Almost 18 months since the protests in Tunisia set off a chain of events which became known as the Arab Spring, each of the affected countries in the Middle East and North Africa is facing its own challenges and opportunities. Many of these countries were heavily reliant on foreign visitors and statistics show catastrophic falls in tourist numbers of up to a third following the huge political changes. One of the consequences of such a decline is billions of dollars in lost income, but with the situation in many countries in the region now stable travellers are again considering spending time and money on a summer holiday in a post-Arab Spring country.
This series of articles will examine the prospects for travel to destinations which were popular in pre-revolutionary times as well as a couple of places that may have been off the radar but could be worth considering for your next trip. Safety is paramount and will be given first priority – we will relay the latest travel advisory information we have from reliable sources at the time of publication but naturally situations can change and ultimately it is up to each potential visitor to decide whether the benefits outweigh the potential risks. Don’t go abroad without travel insurance – no matter what your destination.
We have not included Syria for obvious reasons. When peace returns – as we hope it will before too long – we will update this series.
The first article covered Egypt, then we wrote about Tunisia, Morocco, Jordan, Lebanon and Oman. Now we turn our attention to a destination which was wildly popular before the Arab Spring – what have the upheavals in the region done to Dubai?
Image (c) whitepages-uae.com
The Arab Spring in Dubai
The wave of unrest that swept through much of the Arab world generally passed Dubai by, at least in terms of political change. In fact the Arab Spring has a positive effect on the emirate, as tourists who might otherwise have visited Cairo or Damascus came instead to Dubai, which has also rebounded as a business destination.
The current situation:
Dubai is a safe and popular place to spend a holiday and the financial crisis had more of an effect than the Arab Spring, stopping or delaying a number of building projects and keeping some cost-conscious tourists away. You’re extremely unlikely too feel unsafe due to political upheaval here.
None of the advisory services we have researched have any warnings against travel to Dubai; however they do agree that there is a threat of terrorism which visitors need to bear in mind. And as in all foreign countries it is important to respect local customs and traditions – and just because Dubai has a modern feel does not mean that all behaviour is tolerated.
The effects on tourism:
One impact of the Arab Spring has been a rise in visitors from other parts of the Gulf, like Kuwait and Saudi Arabia. In 2011 there were 1.5 million Gulf visitors to Dubai, which was significantly up from 1.1 million in 2010 and 1 million in 2002. The hotel market is a booming and profitable one – Dubai hotels ranked number one on the global hotel occupancy list at 86.2 percent in January 2012, compared with ninth place a year earlier, according to a hotel industry research firm report. This puts the emirate higher than in Tokyo, Paris or New York and occupancy rates have risen despite an increase in the total number of rooms. Revenue from Dubai’s entire tourism industry grew by 20 per cent last year to $4.35 billion.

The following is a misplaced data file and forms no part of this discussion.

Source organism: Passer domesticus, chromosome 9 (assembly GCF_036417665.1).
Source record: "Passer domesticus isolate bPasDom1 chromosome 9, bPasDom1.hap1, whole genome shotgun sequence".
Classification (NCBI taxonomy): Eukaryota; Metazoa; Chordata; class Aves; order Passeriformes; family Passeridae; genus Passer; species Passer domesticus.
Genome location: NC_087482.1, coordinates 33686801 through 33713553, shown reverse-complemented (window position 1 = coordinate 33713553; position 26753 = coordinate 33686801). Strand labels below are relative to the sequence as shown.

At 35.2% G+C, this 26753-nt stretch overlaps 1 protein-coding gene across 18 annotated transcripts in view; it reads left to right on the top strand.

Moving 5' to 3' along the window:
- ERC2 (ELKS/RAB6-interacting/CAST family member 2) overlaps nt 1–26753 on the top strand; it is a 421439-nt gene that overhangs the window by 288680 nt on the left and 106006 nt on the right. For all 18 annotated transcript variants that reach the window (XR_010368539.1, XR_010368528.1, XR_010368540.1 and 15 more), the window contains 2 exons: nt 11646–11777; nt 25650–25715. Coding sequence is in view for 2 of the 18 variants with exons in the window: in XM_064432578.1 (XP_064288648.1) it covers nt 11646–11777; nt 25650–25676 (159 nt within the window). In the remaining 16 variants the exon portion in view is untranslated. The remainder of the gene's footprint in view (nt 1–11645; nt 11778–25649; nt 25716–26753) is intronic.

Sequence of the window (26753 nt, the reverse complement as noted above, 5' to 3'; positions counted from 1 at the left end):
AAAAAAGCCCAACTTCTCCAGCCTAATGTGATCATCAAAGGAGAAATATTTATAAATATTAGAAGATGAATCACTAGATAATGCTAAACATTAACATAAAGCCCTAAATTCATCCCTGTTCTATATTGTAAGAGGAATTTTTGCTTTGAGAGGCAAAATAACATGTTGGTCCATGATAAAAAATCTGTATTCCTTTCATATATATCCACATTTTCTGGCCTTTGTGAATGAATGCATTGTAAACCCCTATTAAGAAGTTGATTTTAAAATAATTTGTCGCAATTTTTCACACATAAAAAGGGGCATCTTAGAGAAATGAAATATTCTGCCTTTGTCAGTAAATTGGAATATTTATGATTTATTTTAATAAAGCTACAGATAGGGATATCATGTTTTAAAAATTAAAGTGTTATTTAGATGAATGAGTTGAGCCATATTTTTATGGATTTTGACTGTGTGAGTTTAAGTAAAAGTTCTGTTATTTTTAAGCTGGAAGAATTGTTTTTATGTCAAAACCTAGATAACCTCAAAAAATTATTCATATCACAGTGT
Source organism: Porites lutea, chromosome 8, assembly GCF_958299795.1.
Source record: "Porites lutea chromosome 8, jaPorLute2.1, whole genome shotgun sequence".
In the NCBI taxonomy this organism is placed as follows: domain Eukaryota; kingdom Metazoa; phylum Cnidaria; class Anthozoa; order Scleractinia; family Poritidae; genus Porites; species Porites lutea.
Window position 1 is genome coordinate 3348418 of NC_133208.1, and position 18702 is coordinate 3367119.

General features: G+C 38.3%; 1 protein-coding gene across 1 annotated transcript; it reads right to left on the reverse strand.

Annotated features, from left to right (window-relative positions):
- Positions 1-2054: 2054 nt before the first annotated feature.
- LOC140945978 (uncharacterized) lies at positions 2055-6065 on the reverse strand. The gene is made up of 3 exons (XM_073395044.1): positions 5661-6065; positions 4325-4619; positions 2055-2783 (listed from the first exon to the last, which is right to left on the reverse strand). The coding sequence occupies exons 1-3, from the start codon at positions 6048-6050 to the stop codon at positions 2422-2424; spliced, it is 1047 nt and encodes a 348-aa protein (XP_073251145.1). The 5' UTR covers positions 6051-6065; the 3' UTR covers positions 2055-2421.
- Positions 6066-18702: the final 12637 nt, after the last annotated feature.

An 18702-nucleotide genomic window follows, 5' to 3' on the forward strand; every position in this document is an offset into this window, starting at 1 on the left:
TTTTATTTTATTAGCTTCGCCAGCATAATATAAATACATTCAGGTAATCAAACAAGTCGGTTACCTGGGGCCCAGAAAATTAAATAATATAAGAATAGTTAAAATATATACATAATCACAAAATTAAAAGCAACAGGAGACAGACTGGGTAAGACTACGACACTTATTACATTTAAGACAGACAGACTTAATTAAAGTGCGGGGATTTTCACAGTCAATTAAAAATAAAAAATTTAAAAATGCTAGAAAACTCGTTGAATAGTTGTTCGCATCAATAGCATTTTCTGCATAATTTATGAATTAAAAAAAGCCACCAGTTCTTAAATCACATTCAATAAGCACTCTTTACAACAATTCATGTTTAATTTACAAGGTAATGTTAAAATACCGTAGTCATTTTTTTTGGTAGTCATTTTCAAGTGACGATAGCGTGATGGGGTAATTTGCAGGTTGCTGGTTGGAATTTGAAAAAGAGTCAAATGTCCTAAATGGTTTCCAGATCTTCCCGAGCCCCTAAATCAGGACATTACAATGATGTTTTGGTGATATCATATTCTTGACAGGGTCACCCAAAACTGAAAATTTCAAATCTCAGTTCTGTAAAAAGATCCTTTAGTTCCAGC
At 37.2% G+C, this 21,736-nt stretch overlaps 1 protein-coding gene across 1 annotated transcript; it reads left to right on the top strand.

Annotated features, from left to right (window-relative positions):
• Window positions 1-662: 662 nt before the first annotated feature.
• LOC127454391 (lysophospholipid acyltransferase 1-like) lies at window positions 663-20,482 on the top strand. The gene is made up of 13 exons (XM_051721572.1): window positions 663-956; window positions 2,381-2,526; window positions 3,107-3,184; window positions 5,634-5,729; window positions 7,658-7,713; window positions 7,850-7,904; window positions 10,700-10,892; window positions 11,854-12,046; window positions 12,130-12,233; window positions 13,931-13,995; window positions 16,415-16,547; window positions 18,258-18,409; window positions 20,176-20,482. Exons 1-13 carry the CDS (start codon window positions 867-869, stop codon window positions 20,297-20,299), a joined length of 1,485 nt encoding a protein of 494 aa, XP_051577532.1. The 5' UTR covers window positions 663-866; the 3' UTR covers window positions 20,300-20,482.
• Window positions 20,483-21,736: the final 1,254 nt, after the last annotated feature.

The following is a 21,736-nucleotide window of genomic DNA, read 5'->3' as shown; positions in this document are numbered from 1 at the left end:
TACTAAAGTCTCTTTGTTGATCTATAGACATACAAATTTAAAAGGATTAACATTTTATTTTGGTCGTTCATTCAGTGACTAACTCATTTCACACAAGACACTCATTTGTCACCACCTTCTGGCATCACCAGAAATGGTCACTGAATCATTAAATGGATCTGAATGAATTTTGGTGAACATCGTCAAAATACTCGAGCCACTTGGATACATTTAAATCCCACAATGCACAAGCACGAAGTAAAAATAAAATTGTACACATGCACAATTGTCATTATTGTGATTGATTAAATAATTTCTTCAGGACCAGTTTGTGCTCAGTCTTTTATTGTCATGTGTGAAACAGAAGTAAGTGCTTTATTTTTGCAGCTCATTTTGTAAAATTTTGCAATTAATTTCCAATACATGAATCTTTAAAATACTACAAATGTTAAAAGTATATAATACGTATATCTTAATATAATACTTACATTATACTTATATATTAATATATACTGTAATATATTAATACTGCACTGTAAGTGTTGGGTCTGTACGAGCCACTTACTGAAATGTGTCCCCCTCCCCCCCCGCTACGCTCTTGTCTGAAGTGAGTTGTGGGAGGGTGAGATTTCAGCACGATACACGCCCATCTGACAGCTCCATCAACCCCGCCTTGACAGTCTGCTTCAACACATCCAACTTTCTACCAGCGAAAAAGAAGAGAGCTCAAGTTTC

Attractions for visitors:
Dubai is unique. It has been transformed from a small trading hub in the 1960s into one of the world’s most spectacular and modern urban destinations – indeed it is often claimed to be the fastest growing city on the planet. Today Dubai is perhaps the epitome of consumerism – specifically high-end consumerism. You’ll find futuristic hotels, over-the-top bars and restaurants and stunningly extravagant shopping malls. Not forgetting the tallest building in the world – at least for now – the Burj Khalifa.
Image (c) sergeydoleya/livejournal.com via home-designing.com
Yet in spite of its brashness it manages to steer away from tackiness -most of the time – and instead succeeds in being the haven of chic to which it aspires. Perhaps it does get a little too much attention, but then you do know what to expect. Dubai’s leader, Sheikh Mohammed, has already lived up to his promise to make Dubai like no other city on earth and it will certainly be better when his vision is complete – the cranes and the construction noise can be a little much at times. That’s when you should wander the tranquil streets of the restored Bastakia area or visit Satwa or Karama. These parts of Dubai seem a world away from the shopping frenzy and conspicuous consumption of the modern centre. Look closer and you’ll find a rich culture still hanging on in the old city centre and its old-style souks; its beautiful and traditional Arabian houses along the banks of the Creek contrast with the mega-buildings most associated with the Dubai skyline, and its real melting pot of cultures with expat Europeans, Indian and Pakistani traders, Filipina maids, Russian bargain-hunters and the same country’s nouveau riche for whom money is no object, West African gold dealers and Emiratis in flowing robes. The city-state of Dubai is one big experiment that will likely fascinate and amaze you as it has done for the millions of visitors before you.
Image (c) flashydubai-com
Flashy, impressive and just a little bit nuts, Dubai is definitely worth considering for your next holiday. The beaches are great and weather perfect (at least most of the year) and you’ll certainly not want for things to do or ways to spend your money. For banking services in the emirate we recommend HSBC Bank in Dubai.
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